Monday, April 6, 2009
Pain is Bad for Performance: New Study on Shoulder Pain
I am sure everyone is tired of hearing me yack about how bad pain is for performance and proper muscle coordination. If you have missed my tyrants in the past, see the following by clicking on them
In this study, they created pain in healthy people and then saw that it decreased shoulder muscle activity. The researchers stated,
"During abduction, experimentally induced pain in the supraspinatus muscle caused a significant decrease in activity of the anterior deltoid, upper trapezius and the infraspinatus and an increase in activity of lower trapezius and latissimus dorsi muscles."
The body is showing an arthrokinetic reflex where it is working to protect the joint by starting to shut down the muscles around it. Makes sense since your body is survival based, not performance based. You can get an increase in performance by increasing the ability of it to survive. This is a basic concept taught in Z Health R Phase.
Mobility drills (like Z Health) can be used to correct the joints and thus muscular function.
For maximal performance, get out of pain. A vast majority of the time, better movement = less pain.
Below is the full study
Louise Pyndt Diederichsen1, 4, 5 Contact Information, Annika Winther1, Poul Dyhre-Poulsen2, Michael R. Krogsgaard3 and Jesper Nørregaard1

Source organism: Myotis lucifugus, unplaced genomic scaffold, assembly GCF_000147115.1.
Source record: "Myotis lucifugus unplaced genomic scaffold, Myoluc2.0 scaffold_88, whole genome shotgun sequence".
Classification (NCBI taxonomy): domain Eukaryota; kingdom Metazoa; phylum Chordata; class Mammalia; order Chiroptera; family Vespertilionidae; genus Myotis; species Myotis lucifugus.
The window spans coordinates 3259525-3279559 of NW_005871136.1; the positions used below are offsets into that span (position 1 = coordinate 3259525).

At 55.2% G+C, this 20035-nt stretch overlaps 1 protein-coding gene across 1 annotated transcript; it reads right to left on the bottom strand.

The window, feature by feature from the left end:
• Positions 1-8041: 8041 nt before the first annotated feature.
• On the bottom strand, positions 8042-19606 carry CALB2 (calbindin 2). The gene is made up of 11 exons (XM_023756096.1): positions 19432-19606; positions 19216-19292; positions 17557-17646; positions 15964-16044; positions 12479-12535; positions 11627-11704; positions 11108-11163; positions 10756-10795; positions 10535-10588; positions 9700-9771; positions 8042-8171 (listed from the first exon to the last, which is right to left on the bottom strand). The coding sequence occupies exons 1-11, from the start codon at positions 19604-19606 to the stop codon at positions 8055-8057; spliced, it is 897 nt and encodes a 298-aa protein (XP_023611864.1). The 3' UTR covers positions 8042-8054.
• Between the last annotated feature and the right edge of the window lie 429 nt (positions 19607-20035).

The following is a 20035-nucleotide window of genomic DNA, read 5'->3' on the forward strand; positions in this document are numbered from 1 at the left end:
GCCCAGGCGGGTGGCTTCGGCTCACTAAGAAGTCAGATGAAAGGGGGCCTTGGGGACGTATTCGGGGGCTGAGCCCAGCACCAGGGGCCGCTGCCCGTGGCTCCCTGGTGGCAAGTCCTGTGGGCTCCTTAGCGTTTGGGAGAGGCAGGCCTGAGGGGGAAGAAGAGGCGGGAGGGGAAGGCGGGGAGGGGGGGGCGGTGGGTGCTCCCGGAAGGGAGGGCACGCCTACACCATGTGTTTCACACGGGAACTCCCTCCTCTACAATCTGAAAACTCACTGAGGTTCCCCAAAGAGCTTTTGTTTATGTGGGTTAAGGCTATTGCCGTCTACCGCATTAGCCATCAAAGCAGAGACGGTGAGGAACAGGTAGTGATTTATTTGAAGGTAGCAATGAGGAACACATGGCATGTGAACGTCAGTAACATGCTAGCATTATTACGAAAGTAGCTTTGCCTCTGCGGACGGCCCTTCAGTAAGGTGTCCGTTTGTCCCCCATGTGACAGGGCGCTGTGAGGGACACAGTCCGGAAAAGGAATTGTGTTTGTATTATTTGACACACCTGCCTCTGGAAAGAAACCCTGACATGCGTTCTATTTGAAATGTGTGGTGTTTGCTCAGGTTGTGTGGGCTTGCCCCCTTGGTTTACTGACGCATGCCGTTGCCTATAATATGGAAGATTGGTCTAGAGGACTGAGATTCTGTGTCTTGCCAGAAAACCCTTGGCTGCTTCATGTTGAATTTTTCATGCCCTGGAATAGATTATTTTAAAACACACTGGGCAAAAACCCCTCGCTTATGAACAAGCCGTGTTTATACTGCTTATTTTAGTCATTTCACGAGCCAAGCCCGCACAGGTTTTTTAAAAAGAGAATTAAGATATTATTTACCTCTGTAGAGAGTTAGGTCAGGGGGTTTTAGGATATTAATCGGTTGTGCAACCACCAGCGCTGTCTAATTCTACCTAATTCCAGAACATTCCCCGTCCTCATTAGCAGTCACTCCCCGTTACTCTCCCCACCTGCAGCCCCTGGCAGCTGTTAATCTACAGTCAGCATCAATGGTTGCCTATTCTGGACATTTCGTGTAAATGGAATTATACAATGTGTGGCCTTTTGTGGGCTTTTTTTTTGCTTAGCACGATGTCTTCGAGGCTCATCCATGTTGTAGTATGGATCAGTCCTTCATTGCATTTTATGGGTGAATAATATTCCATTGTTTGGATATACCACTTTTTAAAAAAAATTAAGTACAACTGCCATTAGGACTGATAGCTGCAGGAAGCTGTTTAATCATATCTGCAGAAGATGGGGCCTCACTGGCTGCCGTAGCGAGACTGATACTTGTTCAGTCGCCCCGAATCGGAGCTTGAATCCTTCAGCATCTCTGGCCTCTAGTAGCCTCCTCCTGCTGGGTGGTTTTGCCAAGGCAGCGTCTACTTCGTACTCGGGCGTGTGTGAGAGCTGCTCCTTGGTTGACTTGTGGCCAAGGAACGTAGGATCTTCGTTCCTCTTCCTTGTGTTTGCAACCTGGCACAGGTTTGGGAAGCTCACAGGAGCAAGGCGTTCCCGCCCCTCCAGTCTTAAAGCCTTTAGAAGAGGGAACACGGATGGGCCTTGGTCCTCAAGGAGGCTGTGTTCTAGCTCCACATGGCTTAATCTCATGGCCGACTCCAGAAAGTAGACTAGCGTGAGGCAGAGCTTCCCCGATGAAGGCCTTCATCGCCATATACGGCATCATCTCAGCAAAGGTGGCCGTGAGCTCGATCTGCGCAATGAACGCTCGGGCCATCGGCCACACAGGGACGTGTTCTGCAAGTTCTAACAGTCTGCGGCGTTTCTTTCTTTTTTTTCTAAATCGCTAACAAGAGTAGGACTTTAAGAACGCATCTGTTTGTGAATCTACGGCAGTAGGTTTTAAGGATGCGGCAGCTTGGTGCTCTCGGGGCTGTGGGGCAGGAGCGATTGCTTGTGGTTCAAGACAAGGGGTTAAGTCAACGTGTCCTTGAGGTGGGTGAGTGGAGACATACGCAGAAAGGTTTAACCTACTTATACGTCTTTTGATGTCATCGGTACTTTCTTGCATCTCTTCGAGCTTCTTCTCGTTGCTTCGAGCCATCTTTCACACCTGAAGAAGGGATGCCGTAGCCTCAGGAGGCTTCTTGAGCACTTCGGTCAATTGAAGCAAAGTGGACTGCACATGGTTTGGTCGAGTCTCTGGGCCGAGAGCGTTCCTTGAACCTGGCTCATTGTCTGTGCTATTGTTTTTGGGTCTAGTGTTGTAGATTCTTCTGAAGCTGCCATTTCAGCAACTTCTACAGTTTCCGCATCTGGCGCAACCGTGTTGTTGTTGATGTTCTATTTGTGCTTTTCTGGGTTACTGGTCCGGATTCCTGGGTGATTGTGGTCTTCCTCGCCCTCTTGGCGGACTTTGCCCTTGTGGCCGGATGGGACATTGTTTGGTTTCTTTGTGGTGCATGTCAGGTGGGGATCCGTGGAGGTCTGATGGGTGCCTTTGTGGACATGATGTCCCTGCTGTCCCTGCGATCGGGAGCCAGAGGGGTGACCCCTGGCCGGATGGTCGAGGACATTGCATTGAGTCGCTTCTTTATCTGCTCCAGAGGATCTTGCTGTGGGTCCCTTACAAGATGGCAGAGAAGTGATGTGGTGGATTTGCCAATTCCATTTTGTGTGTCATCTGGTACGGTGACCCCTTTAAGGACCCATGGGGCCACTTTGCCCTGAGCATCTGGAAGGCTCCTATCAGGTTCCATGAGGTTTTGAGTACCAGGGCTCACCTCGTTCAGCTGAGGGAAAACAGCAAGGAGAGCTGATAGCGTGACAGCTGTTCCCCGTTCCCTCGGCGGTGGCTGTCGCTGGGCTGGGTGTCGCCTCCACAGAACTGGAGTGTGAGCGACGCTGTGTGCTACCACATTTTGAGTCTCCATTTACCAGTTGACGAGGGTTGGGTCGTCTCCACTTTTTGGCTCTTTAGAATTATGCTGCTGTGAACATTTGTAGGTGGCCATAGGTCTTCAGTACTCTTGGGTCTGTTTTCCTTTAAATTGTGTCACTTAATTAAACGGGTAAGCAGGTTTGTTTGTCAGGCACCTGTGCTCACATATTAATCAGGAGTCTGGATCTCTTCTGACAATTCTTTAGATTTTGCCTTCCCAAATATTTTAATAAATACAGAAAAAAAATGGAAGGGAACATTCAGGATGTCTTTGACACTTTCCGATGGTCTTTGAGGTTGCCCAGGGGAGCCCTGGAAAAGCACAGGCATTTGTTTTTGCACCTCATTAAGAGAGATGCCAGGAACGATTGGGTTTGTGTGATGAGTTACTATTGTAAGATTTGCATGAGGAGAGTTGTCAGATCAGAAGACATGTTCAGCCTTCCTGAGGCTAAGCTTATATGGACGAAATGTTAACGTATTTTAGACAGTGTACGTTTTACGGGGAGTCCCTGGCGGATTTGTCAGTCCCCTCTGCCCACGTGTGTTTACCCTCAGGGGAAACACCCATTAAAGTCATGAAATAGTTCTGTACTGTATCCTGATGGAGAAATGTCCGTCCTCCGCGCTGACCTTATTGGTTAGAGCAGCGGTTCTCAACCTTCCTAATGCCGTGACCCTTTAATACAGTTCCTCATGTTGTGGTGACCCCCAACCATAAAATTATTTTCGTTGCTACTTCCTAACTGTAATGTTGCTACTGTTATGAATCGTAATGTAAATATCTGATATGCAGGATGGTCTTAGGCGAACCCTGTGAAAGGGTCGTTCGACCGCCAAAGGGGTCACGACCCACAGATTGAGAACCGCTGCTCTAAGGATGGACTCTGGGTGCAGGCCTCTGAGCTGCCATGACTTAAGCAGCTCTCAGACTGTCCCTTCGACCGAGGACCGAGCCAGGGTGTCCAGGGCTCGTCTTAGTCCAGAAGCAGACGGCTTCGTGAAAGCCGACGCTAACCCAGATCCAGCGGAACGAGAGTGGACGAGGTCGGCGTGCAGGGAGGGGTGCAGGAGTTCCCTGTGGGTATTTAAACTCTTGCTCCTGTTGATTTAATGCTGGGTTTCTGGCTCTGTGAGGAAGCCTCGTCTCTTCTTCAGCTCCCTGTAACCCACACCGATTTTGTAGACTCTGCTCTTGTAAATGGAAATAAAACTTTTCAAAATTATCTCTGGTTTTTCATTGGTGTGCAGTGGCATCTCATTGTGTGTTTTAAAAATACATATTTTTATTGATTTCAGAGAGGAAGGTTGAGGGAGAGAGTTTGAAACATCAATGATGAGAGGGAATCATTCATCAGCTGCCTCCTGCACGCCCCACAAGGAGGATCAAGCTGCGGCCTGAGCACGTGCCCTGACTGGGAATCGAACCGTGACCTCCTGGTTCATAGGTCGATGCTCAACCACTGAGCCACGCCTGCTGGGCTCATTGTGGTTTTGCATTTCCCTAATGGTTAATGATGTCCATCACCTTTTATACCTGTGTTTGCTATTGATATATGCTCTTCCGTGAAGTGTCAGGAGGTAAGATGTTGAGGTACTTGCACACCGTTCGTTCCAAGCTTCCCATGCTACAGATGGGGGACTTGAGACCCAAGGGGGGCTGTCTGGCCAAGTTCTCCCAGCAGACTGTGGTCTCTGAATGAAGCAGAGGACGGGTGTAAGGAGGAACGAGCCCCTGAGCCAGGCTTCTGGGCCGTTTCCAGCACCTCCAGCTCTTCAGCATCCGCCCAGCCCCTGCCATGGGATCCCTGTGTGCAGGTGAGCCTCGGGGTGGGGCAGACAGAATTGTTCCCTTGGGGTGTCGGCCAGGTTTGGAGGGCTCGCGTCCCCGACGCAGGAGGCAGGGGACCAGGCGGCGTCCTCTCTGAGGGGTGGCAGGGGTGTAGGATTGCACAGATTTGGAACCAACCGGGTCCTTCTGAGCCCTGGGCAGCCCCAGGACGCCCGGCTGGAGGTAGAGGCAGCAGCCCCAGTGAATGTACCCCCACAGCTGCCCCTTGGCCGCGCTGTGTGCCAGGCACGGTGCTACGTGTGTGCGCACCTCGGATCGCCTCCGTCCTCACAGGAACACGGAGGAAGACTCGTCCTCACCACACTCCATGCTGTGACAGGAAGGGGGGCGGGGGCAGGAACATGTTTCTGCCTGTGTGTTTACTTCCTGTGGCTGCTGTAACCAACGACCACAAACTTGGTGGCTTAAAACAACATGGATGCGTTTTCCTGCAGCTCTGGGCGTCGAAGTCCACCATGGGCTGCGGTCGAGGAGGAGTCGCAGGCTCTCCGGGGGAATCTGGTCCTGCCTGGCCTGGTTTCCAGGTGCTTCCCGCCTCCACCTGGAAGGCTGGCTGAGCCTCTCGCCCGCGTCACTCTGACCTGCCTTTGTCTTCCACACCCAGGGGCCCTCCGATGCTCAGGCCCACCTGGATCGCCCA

(1) Institute of Sports Medicine-Copenhagen, Bispebjerg Hospital, Copenhagen, Denmark
(2) Department for Medical Physiology, Panum Institute, University of Copenhagen, Copenhagen, Denmark
(3) Department of Orthopaedic Surgery M, Bispebjerg Hospital, Copenhagen, Denmark
(4) Division of Rheumatology, Department of Medicine, Odense Universitetshospital, Sdr. Boulevard 29, 5000 Odense C, Denmark
(5) Lodsvej 25A, 5270 Odense N, Denmark
Muscle function is altered in painful shoulder conditions. However, the influence of shoulder pain on muscle coordination of the shoulder has not been fully clarified. The aim of the present study was to examine the effect of experimentally induced shoulder pain on shoulder muscle function.
Eleven healthy men (range 22–27 years), with no history of shoulder or cervical problems, were included in the study. Pain was induced by 5% hypertonic saline injections into the supraspinatus muscle or subacromially. Seated in a shoulder machine, subjects performed standardized concentric abduction (0°–105°) at a speed of approximately 120°/s, controlled by a metronome.
During abduction, electromyographic (EMG) activity was recorded by intramuscular wire electrodes inserted in two deeply located shoulder muscles and by surface-electrodes over six superficially located shoulder muscles.
EMG was recorded before pain, during pain and after pain had subsided and pain intensity was continuously scored on a visual analog scale (VAS). During abduction, experimentally induced pain in the supraspinatus muscle caused a significant decrease in activity of the anterior deltoid, upper trapezius and the infraspinatus and an increase in activity of lower trapezius and latissimus dorsi muscles. Following subacromial injection a significantly increased muscle activity was seen in the lower trapezius, the serratus anterior and the latissimus dorsi muscles.
In conclusion, this study shows that acute pain both subacromially and in the supraspinatus muscle modulates coordination of the shoulder muscles during voluntary movements. During painful conditions, an increased activity was detected in the antagonist (latissimus), which support the idea that localized pain affects muscle activation in a way that protects the painful structure.
Further, the changes in muscle activity following subacromial pain induction tend to expand the subacromial space and thereby decrease the load on the painful structures.